Iain Duncan Smith has suffered another setback over his flagship universal credit scheme after spending watchdogs rejected his claim that it is providing value for money.{jcomments on}

Only hours after the Work and Pensions Secretary predicted that the National Audit Office would confirm that his benefits shake-up was delivering value for taxpayers, the watchdog pointedly declined to do so in a report published today.

The reform, which will merge six benefits including jobseeker’s allowance and housing benefit, has been beset by delays and Treasury resistance. Although Mr Duncan Smith has insisted it is “on time and on budget”, it will not now be fully implemented by the end of 2019 after a two-year delay in transferring tax credit claimants. He is adamant that it will eventually “save” the country £20.7bn by getting people into work and lower spending on benefits.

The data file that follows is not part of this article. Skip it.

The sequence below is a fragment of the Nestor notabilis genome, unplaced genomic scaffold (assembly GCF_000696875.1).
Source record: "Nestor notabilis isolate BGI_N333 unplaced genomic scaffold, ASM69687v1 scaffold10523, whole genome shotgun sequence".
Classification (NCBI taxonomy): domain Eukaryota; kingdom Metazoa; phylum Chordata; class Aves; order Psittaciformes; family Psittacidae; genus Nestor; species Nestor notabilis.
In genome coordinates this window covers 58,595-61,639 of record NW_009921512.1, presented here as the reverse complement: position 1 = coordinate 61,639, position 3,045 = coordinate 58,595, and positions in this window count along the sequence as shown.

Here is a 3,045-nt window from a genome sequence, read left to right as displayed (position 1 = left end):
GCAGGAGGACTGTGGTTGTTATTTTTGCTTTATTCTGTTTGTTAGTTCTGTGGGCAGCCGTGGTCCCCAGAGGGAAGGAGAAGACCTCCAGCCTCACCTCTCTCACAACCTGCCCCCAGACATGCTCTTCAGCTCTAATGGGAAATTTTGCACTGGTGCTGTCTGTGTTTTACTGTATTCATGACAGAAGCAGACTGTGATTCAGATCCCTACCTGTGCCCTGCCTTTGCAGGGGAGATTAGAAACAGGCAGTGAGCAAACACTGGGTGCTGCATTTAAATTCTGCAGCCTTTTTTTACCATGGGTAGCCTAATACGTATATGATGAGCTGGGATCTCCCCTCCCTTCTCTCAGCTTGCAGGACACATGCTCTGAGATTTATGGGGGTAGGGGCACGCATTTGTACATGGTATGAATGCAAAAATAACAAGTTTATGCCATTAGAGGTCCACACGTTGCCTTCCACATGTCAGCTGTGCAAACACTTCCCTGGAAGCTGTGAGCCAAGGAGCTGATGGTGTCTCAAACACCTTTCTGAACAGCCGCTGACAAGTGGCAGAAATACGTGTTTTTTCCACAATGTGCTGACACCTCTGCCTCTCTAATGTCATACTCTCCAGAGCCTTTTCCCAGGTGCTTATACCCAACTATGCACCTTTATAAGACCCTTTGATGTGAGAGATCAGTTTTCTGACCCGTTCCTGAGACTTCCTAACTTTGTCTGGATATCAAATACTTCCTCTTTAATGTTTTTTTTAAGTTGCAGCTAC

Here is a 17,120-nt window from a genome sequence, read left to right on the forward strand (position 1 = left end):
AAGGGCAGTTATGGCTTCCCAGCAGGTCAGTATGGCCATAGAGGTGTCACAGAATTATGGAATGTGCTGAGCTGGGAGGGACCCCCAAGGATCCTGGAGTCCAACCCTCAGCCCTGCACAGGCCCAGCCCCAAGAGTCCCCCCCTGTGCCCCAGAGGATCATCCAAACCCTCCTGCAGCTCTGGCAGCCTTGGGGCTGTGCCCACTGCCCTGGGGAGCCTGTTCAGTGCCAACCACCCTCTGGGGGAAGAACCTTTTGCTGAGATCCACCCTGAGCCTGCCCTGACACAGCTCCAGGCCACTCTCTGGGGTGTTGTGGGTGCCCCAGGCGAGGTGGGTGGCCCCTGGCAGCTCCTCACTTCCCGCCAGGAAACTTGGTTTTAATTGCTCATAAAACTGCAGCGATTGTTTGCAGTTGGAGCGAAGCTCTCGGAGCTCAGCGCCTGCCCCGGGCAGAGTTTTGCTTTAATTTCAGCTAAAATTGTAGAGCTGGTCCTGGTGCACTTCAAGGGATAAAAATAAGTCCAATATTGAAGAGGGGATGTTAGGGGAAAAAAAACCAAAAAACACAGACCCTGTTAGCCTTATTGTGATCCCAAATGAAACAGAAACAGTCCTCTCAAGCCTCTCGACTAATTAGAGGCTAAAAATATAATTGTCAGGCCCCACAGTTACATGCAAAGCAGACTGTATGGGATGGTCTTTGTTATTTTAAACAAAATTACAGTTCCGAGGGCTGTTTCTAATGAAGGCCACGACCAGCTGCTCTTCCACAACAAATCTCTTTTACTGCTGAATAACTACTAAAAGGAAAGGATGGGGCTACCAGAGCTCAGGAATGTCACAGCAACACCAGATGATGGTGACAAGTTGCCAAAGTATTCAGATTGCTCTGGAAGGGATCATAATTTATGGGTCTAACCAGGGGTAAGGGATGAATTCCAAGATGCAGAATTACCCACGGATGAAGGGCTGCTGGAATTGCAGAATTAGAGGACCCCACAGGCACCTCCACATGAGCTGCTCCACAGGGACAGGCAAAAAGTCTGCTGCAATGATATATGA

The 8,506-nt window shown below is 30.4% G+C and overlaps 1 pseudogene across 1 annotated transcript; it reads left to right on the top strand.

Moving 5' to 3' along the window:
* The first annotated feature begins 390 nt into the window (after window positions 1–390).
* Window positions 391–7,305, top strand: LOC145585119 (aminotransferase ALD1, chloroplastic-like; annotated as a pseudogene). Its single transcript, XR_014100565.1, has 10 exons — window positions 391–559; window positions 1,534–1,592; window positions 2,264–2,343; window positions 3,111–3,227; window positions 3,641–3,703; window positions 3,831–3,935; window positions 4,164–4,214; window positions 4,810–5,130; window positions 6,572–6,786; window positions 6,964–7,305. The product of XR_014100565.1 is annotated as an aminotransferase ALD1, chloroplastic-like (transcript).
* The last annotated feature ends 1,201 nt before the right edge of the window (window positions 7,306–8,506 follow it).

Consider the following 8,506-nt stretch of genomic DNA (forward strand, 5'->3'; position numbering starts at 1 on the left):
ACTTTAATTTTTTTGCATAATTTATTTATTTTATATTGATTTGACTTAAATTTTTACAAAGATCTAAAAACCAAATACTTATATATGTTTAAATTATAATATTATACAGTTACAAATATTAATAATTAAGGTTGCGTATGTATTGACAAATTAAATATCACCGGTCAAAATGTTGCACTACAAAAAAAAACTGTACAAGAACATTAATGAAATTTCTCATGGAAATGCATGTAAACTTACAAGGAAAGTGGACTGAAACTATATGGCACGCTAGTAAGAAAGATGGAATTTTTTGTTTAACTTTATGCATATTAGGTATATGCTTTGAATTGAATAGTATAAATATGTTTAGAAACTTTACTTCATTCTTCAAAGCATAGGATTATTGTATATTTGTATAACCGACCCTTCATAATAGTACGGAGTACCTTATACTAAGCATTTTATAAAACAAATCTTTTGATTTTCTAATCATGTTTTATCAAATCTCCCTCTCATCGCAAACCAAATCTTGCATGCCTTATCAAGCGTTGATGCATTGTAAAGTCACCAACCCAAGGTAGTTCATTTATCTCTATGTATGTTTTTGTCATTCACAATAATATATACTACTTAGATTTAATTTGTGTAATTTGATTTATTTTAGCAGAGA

The Work and Pensions Secretary told the BBC yesterday: “I believe that any future [NAO] reports will show that not only does this produce value for money - right now it’s value for money.”

But in its report, the NAO said: “Such [long-term] benefits do not mean that universal credit will be value for money regardless of how they are implemented and the cost of doing so. In our view, the programme is at too early a stage to determine if the Department [of Work and Pensions] will achieve value for money.”

Full story in the Independent


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